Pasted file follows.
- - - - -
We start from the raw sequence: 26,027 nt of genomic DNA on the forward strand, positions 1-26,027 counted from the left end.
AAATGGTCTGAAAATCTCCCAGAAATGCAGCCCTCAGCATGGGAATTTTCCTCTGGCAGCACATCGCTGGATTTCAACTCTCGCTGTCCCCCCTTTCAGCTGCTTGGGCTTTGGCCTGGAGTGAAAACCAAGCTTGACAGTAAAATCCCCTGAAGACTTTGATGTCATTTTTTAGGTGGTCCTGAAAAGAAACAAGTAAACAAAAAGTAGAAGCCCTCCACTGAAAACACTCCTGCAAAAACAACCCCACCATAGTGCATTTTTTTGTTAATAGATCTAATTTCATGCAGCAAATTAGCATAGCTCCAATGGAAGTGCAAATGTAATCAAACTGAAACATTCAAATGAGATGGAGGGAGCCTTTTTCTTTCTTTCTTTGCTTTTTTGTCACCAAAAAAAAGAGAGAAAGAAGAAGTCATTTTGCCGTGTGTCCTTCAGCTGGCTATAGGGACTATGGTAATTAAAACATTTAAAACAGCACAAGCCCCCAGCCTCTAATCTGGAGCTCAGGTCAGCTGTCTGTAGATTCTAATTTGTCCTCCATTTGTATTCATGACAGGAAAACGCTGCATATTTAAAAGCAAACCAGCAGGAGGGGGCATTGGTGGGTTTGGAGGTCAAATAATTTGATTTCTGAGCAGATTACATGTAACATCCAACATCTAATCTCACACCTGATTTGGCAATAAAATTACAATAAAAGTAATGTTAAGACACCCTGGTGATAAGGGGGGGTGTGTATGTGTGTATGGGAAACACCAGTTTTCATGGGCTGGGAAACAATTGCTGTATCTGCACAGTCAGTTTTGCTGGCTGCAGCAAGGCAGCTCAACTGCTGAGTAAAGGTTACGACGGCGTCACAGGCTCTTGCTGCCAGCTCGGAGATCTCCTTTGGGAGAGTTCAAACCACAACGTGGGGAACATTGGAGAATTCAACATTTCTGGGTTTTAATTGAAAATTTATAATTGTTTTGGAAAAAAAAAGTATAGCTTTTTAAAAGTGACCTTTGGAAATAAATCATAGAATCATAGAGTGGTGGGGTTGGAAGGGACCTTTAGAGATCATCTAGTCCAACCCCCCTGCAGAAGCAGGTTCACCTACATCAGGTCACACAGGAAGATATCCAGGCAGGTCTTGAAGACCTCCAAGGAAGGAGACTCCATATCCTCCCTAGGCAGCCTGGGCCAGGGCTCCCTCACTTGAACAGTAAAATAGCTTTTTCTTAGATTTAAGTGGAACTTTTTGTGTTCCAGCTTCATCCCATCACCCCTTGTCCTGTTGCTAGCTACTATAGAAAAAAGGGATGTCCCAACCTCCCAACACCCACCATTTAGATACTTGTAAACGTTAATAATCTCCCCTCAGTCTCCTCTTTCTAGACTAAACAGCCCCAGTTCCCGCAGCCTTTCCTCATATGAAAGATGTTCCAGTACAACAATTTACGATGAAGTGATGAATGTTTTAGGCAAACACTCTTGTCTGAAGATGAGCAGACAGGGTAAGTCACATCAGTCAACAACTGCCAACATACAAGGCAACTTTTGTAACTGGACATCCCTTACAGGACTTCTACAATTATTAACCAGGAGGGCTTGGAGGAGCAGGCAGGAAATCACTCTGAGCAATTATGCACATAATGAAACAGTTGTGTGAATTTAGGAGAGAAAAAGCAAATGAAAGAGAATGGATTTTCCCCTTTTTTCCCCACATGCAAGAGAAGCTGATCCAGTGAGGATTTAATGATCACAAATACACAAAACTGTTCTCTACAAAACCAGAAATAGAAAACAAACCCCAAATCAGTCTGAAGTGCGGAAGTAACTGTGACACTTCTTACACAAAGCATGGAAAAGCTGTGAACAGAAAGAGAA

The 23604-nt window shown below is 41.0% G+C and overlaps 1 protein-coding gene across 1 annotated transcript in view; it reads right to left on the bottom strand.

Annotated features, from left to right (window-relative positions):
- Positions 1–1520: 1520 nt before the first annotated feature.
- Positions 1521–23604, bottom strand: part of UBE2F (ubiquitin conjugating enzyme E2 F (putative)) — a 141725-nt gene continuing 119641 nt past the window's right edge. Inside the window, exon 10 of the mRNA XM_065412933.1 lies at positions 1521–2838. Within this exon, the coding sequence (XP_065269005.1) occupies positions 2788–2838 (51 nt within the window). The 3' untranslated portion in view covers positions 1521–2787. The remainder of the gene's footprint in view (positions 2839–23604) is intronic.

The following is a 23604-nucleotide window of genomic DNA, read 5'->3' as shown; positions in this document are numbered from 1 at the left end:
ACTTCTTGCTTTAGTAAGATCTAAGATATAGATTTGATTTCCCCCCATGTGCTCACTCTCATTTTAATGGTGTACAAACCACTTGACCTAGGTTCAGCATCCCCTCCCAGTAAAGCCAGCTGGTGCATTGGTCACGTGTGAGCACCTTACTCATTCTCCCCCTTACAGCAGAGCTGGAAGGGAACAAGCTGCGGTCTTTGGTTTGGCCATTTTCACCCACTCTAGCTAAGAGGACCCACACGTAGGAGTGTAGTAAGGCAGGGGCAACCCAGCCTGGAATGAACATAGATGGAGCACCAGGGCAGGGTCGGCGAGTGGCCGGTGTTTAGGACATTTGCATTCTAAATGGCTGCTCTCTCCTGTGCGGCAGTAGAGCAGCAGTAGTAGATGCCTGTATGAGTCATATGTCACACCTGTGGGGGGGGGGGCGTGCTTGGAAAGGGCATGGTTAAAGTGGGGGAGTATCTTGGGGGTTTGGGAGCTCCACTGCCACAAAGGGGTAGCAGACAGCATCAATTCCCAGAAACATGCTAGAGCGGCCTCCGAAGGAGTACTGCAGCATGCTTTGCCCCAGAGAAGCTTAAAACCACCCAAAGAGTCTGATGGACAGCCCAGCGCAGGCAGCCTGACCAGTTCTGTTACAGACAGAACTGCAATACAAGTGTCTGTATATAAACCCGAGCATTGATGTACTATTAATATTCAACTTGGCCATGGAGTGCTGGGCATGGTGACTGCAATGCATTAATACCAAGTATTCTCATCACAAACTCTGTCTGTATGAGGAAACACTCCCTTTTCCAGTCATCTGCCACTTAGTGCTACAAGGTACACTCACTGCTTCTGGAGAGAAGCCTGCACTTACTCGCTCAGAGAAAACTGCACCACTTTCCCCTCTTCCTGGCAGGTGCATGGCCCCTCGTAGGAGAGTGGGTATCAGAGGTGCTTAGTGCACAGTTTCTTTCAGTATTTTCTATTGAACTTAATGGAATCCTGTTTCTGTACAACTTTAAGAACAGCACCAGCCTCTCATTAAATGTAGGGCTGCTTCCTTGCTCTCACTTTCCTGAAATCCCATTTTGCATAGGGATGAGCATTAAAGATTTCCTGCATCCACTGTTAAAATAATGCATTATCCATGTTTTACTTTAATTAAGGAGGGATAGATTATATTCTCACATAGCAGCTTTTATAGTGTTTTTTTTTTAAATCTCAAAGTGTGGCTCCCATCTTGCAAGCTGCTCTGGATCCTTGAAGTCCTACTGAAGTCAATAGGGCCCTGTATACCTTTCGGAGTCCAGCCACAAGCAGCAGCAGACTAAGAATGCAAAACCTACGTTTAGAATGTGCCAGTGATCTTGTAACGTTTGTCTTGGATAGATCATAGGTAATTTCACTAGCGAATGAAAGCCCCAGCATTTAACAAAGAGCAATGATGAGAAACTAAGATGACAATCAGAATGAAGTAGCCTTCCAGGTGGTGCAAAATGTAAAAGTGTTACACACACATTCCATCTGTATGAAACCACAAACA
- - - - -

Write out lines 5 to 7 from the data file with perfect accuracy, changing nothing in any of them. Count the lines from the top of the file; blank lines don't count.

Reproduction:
- Positions 1–1520: 1520 nt before the first annotated feature.
- Positions 1521–23604, bottom strand: part of UBE2F (ubiquitin conjugating enzyme E2 F (putative)) — a 141725-nt gene continuing 119641 nt past the window's right edge. Inside the window, exon 10 of the mRNA XM_065412933.1 lies at positions 1521–2838. Within this exon, the coding sequence (XP_065269005.1) occupies positions 2788–2838 (51 nt within the window). The 3' untranslated portion in view covers positions 1521–2787. The remainder of the gene's footprint in view (positions 2839–23604) is intronic.

The following is a 23604-nucleotide window of genomic DNA, read 5'->3' as shown; positions in this document are numbered from 1 at the left end: